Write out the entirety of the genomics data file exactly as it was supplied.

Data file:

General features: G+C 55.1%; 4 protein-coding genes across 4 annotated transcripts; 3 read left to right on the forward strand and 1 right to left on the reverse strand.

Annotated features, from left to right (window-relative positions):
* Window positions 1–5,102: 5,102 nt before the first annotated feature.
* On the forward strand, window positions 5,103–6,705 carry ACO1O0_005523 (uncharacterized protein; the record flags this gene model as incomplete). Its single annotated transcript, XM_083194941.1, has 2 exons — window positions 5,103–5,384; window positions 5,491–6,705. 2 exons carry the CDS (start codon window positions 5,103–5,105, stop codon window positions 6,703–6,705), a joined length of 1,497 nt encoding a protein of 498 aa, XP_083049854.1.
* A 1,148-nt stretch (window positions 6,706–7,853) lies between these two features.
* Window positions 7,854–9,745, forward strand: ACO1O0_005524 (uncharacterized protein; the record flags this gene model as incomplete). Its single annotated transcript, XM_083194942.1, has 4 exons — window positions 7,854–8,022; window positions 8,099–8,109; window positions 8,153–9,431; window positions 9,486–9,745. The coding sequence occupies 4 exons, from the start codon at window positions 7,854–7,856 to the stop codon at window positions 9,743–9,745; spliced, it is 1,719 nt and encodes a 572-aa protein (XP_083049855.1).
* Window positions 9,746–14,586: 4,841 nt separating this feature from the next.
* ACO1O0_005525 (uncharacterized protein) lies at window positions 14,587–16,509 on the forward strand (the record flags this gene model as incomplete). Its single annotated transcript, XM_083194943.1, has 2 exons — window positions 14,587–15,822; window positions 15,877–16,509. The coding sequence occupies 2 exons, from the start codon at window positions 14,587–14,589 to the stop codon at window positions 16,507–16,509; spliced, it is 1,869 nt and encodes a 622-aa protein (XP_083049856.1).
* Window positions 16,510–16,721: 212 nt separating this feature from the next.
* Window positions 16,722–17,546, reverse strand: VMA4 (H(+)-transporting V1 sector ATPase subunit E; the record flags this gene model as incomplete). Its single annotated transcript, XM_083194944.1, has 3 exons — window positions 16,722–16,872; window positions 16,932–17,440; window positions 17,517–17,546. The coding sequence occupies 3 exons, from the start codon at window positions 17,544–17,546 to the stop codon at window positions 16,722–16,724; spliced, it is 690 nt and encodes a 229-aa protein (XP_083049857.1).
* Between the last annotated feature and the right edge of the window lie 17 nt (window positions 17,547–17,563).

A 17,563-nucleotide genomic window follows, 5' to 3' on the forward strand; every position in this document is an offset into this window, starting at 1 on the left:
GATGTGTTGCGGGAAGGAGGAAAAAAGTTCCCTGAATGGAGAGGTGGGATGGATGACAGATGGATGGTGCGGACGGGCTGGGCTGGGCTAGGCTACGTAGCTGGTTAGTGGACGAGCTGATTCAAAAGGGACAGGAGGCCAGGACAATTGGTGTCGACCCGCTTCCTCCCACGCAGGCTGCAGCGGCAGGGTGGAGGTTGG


General features: G+C 55.1%; 4 protein-coding genes across 4 annotated transcripts; 3 read left to right on the forward strand and 1 right to left on the reverse strand.

Annotated features, from left to right (window-relative positions):
* Window positions 1–5,102: 5,102 nt before the first annotated feature.
* On the forward strand, window positions 5,103–6,705 carry ACO1O0_005523 (uncharacterized protein; the record flags this gene model as incomplete). Its single annotated transcript, XM_083194941.1, has 2 exons — window positions 5,103–5,384; window positions 5,491–6,705. 2 exons carry the CDS (start codon window positions 5,103–5,105, stop codon window positions 6,703–6,705), a joined length of 1,497 nt encoding a protein of 498 aa, XP_083049854.1.
* A 1,148-nt stretch (window positions 6,706–7,853) lies between these two features.
* Window positions 7,854–9,745, forward strand: ACO1O0_005524 (uncharacterized protein; the record flags this gene model as incomplete). Its single annotated transcript, XM_083194942.1, has 4 exons — window positions 7,854–8,022; window positions 8,099–8,109; window positions 8,153–9,431; window positions 9,486–9,745. The coding sequence occupies 4 exons, from the start codon at window positions 7,854–7,856 to the stop codon at window positions 9,743–9,745; spliced, it is 1,719 nt and encodes a 572-aa protein (XP_083049855.1).
* Window positions 9,746–14,586: 4,841 nt separating this feature from the next.
* ACO1O0_005525 (uncharacterized protein) lies at window positions 14,587–16,509 on the forward strand (the record flags this gene model as incomplete). Its single annotated transcript, XM_083194943.1, has 2 exons — window positions 14,587–15,822; window positions 15,877–16,509. The coding sequence occupies 2 exons, from the start codon at window positions 14,587–14,589 to the stop codon at window positions 16,507–16,509; spliced, it is 1,869 nt and encodes a 622-aa protein (XP_083049856.1).
* Window positions 16,510–16,721: 212 nt separating this feature from the next.
* Window positions 16,722–17,546, reverse strand: VMA4 (H(+)-transporting V1 sector ATPase subunit E; the record flags this gene model as incomplete). Its single annotated transcript, XM_083194944.1, has 3 exons — window positions 16,722–16,872; window positions 16,932–17,440; window positions 17,517–17,546. The coding sequence occupies 3 exons, from the start codon at window positions 17,544–17,546 to the stop codon at window positions 16,722–16,724; spliced, it is 690 nt and encodes a 229-aa protein (XP_083049857.1).
* Between the last annotated feature and the right edge of the window lie 17 nt (window positions 17,547–17,563).

A 17,563-nucleotide genomic window follows, 5' to 3' on the forward strand; every position in this document is an offset into this window, starting at 1 on the left:
GATGTGTTGCGGGAAGGAGGAAAAAAGTTCCCTGAATGGAGAGGTGGGATGGATGACAGATGGATGGTGCGGACGGGCTGGGCTGGGCTAGGCTACGTAGCTGGTTAGTGGACGAGCTGATTCAAAAGGGACAGGAGGCCAGGACAATTGGTGTCGACCCGCTTCCTCCCACGCAGGCTGCAGCGGCAGGGTGGAGGTTGG